Sunday, June 11, 2017

Study Jam at the Benton-Center ~ Photo Story

Students Study hard for finals at the LBCC Benton-Center June 10, 2017.

LBCC Spring Term Study Jam at the Benton Center in Corvallis
 June 10, 2017. Snacks and lunch were provided for the benefit
 of students and staff participating in this event.

Morgot Mang of Therapeutic Massage,
massages Deven Costa's back
for distressing at the LBCC
Benton-Center Study Jam on
June 10, 2017.

Ken Wiensz helping students with math
 at the LBCC Benton-Center Study Jam
on June 10, 2017.

Study Strategies table at LBCC Benton-Center
to help students study effectively
for the Study Jam on June 10, 2017.

Friday, June 9, 2017

JN 217 week 10 forum


  1. To write more than the required amount of stories.
  2. To learn how to write an anecdotal lead.
  3. To improve my news writing style.

  •  My first really good anecdotal lead was for "Fun and Games". Here it is:

"The baseball made contact with Gabriel Guzman’s bat. Gabriel ran to first, second, then third base, but would he make home? The ball sped towards Gabriel, but he slid across the LBCC gym floor into home. Safe!"

I still love this lead because it really changed how I write stories. A major turning point for me that I still use.

  • Since last term, my writing style has improved by leaps and bounds. My first story was "All About Wowzerwall", and it was horrible. I only had one live source, and it wasn't interesting. In short it sucked. Like I said before, "Fun and Games" was so much better than anything I had written before. I have definitely improved my story writing skills, and I intend to continue improving them.


My Hometown

                             Madelaine Cossman of Midway Farms, 
                    at the Corvallis Farmer's Market on May 20, 2017.

               Corvallis Farmer's Market on May 20, 2017.

The OSU Valley Library in Corvallis Oregon on May 20, 2017.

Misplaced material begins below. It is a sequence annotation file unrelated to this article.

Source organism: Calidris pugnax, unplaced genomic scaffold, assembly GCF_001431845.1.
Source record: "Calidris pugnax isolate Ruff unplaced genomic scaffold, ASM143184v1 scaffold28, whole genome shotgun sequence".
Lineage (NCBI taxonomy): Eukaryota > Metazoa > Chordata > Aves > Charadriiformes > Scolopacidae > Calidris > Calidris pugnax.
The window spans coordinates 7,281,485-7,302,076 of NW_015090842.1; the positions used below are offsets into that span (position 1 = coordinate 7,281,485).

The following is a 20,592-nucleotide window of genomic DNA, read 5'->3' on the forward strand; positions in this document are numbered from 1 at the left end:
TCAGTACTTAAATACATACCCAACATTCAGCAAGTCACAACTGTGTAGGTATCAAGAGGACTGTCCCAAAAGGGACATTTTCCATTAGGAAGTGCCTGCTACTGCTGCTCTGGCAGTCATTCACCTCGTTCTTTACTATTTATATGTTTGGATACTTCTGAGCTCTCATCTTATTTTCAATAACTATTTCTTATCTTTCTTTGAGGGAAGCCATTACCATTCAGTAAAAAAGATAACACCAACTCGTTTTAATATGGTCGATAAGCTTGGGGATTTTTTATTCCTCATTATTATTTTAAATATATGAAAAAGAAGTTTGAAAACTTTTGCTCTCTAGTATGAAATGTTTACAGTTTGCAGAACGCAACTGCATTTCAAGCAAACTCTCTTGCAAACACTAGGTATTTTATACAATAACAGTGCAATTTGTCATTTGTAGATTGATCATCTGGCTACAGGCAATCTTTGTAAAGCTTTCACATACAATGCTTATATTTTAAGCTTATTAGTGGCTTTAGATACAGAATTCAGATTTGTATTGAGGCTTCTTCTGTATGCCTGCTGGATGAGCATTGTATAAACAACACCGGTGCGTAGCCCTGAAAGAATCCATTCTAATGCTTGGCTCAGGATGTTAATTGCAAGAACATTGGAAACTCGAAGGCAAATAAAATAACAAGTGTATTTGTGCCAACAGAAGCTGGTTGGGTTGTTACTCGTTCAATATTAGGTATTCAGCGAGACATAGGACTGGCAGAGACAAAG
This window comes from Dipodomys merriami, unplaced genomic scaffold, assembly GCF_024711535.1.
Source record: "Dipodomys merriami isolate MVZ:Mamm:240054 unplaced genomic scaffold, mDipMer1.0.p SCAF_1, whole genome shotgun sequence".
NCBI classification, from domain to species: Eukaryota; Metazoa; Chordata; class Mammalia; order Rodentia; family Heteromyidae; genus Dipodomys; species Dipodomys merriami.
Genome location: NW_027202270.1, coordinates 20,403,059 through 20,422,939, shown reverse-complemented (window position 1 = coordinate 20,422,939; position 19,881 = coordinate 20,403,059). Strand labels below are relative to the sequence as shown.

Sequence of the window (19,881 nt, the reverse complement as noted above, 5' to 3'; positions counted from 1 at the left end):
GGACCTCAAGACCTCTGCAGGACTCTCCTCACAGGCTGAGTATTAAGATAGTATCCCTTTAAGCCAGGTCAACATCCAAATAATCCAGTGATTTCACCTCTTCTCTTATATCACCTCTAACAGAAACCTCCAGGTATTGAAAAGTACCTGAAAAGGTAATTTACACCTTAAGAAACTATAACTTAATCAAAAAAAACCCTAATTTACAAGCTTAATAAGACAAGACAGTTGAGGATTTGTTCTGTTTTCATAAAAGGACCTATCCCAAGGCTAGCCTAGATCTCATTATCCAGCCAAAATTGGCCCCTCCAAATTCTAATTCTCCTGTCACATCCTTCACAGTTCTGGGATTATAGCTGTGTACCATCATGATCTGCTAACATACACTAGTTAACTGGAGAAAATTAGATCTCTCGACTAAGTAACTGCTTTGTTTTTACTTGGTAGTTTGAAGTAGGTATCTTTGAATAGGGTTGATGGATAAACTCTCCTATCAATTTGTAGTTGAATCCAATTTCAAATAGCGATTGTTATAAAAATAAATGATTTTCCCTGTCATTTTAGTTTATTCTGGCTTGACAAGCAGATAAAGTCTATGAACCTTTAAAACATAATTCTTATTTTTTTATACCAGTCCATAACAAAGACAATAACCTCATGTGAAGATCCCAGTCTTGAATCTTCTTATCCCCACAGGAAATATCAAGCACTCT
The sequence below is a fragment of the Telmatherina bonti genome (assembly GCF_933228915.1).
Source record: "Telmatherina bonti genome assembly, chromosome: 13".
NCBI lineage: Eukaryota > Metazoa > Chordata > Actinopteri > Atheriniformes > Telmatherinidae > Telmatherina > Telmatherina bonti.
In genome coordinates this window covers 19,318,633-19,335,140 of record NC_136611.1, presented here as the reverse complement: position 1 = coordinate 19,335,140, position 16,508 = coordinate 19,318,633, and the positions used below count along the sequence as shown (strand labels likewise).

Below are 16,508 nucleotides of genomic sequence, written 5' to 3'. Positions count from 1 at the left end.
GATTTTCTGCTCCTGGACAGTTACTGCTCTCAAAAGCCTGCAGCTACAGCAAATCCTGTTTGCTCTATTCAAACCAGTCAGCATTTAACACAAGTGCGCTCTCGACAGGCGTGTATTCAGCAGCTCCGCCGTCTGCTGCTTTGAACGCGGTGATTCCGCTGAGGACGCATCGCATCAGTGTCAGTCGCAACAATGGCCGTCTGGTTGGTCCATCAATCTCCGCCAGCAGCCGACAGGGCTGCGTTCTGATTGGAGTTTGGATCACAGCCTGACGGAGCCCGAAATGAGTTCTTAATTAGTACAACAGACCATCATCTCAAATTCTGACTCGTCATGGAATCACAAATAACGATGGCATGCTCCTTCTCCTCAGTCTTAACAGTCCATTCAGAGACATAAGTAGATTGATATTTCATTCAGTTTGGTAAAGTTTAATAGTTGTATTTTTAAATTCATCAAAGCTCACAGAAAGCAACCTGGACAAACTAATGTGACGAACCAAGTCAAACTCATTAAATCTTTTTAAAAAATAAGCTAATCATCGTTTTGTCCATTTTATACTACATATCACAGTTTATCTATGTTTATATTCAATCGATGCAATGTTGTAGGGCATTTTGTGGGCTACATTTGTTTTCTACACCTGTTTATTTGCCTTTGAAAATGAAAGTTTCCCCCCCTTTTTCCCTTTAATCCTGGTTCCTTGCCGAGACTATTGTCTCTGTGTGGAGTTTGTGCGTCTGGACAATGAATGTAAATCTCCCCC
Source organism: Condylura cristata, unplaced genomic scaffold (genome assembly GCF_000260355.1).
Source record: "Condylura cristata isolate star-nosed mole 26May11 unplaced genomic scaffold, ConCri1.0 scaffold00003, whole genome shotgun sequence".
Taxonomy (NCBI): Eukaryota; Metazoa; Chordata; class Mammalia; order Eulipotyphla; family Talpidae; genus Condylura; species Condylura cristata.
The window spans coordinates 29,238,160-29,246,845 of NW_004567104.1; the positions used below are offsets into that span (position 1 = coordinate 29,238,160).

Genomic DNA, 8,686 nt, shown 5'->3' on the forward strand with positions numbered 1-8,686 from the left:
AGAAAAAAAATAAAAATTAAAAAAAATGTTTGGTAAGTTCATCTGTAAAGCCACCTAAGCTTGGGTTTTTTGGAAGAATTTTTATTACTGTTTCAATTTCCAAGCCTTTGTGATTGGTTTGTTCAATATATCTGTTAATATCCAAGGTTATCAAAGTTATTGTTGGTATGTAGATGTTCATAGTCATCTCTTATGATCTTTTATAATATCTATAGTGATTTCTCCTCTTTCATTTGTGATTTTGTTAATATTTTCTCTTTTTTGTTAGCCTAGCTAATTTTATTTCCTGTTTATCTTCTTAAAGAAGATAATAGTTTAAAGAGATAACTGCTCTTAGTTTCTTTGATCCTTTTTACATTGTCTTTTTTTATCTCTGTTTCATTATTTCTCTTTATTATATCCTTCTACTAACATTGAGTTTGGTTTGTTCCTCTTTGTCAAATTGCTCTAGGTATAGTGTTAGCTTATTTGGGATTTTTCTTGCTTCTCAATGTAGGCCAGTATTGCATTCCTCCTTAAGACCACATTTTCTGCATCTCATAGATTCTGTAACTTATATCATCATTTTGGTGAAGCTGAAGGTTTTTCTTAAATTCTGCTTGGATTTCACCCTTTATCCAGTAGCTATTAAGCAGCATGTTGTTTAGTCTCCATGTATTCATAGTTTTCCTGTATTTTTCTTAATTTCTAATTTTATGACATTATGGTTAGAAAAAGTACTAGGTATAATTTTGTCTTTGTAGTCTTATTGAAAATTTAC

Wednesday, June 7, 2017

Photo Profile: Tom Bohmker

Tom Bohmker at the Santiam Christian School track meet at LBCC on May 26, 2017. Tom Bohmaker is the Athletic Equipment coordinator at LBCC, and worked for two weeks organizing the track meet.

Tom Bohmker, the LBCC
Athletics Eqipment Coordinator
on May 26, 2017.

JN 134 Blog Forum week 10

Topic 1:

Nagisa Kirby, a member of the Monmouth Taiko group performs
on May 10, 2017 at the LBCC Albany Campus Quad.

1) This was my favourite, because it was the first time everything I learned clicked in. Though the drum sticks aren't clear, Kirby's face is and that is the most important.

2) This photo captures the scene the best out of all my other photos, and it is pretty good quality.

3) I think it combines all the techniques I've learned. Low angle, up close, and in the shadow. It was hard to get this photo, while keeping out of people's way.

4) I've learned the camera settings more, so that it can adjust to the environment I'm in. I have learned to crop better, so I don't cut off or leave in anything I shouldn't. My angles are better, and I became less shy throughout the term. I'm still not great at all these things, but I definitely improved.

Topic 2:

Goals: "I want to be able to use my camera well, to the point that I can see what I want for a picture and be able to know how I could make it happen. I know I won't be an expert by the end of class, but I want to be able to use a camera with confidence. I want to shoot a really good in action sports photo, so I will be working up to it throughout the term. My last main goal for this class is to begin to feel comfortable with taking photos of people."

I did achieve my goals to some degree, but not to the level I hoped. I did get way better with the cameras I worked with. My extreme shyness did lessen, but I still struggle with taking people's photos. My sports photos turned out pretty well, so I'm satisfied with them. Over all I improved, but I think I could and should have worked harder to achieve my goals.

Tuesday, June 6, 2017

Margaret Bourke-White report

Courtesy: American National Biography Online
 Margaret Bourke-White was born in New York city on June 14, 1904. Her father, Joseph Edward White, was an engineer. Her mother, Minnie Bourke, was a teacher. Bourke-White used her knowledge of architecture from her father, in the photos she took.She tried to get the best angles this way, showing the best story.

 She went to many colleges, including the University of Michigan and Cornell University. She eventually graduated with a degree in biology, and used photography to pay for tuition.